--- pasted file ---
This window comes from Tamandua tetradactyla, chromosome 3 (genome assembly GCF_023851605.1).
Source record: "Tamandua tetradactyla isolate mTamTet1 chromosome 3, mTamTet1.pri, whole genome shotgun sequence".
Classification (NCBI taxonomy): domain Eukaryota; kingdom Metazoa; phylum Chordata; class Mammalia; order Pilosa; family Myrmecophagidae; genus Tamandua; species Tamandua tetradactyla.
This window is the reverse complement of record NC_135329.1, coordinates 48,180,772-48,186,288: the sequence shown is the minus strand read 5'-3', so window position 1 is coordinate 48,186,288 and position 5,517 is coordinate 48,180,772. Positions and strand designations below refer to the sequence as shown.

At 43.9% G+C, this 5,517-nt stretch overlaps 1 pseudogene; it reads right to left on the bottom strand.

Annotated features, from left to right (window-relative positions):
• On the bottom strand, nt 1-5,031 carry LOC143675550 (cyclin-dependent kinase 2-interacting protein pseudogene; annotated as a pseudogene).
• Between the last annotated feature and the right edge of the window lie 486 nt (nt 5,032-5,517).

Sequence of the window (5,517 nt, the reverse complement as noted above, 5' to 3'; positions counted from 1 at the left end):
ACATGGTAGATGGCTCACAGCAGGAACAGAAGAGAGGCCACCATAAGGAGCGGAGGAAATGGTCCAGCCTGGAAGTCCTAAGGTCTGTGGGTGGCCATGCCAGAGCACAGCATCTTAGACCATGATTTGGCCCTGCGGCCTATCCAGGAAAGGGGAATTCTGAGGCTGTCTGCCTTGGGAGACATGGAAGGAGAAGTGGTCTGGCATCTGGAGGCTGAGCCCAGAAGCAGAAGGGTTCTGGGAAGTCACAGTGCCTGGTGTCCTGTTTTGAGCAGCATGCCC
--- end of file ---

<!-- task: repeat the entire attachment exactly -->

This window comes from Tamandua tetradactyla, chromosome 3 (genome assembly GCF_023851605.1).
Source record: "Tamandua tetradactyla isolate mTamTet1 chromosome 3, mTamTet1.pri, whole genome shotgun sequence".
Classification (NCBI taxonomy): domain Eukaryota; kingdom Metazoa; phylum Chordata; class Mammalia; order Pilosa; family Myrmecophagidae; genus Tamandua; species Tamandua tetradactyla.
This window is the reverse complement of record NC_135329.1, coordinates 48,180,772-48,186,288: the sequence shown is the minus strand read 5'-3', so window position 1 is coordinate 48,186,288 and position 5,517 is coordinate 48,180,772. Positions and strand designations below refer to the sequence as shown.

At 43.9% G+C, this 5,517-nt stretch overlaps 1 pseudogene; it reads right to left on the bottom strand.

Annotated features, from left to right (window-relative positions):
• On the bottom strand, nt 1-5,031 carry LOC143675550 (cyclin-dependent kinase 2-interacting protein pseudogene; annotated as a pseudogene).
• Between the last annotated feature and the right edge of the window lie 486 nt (nt 5,032-5,517).

Sequence of the window (5,517 nt, the reverse complement as noted above, 5' to 3'; positions counted from 1 at the left end):
ACATGGTAGATGGCTCACAGCAGGAACAGAAGAGAGGCCACCATAAGGAGCGGAGGAAATGGTCCAGCCTGGAAGTCCTAAGGTCTGTGGGTGGCCATGCCAGAGCACAGCATCTTAGACCATGATTTGGCCCTGCGGCCTATCCAGGAAAGGGGAATTCTGAGGCTGTCTGCCTTGGGAGACATGGAAGGAGAAGTGGTCTGGCATCTGGAGGCTGAGCCCAGAAGCAGAAGGGTTCTGGGAAGTCACAGTGCCTGGTGTCCTGTTTTGAGCAGCATGCCC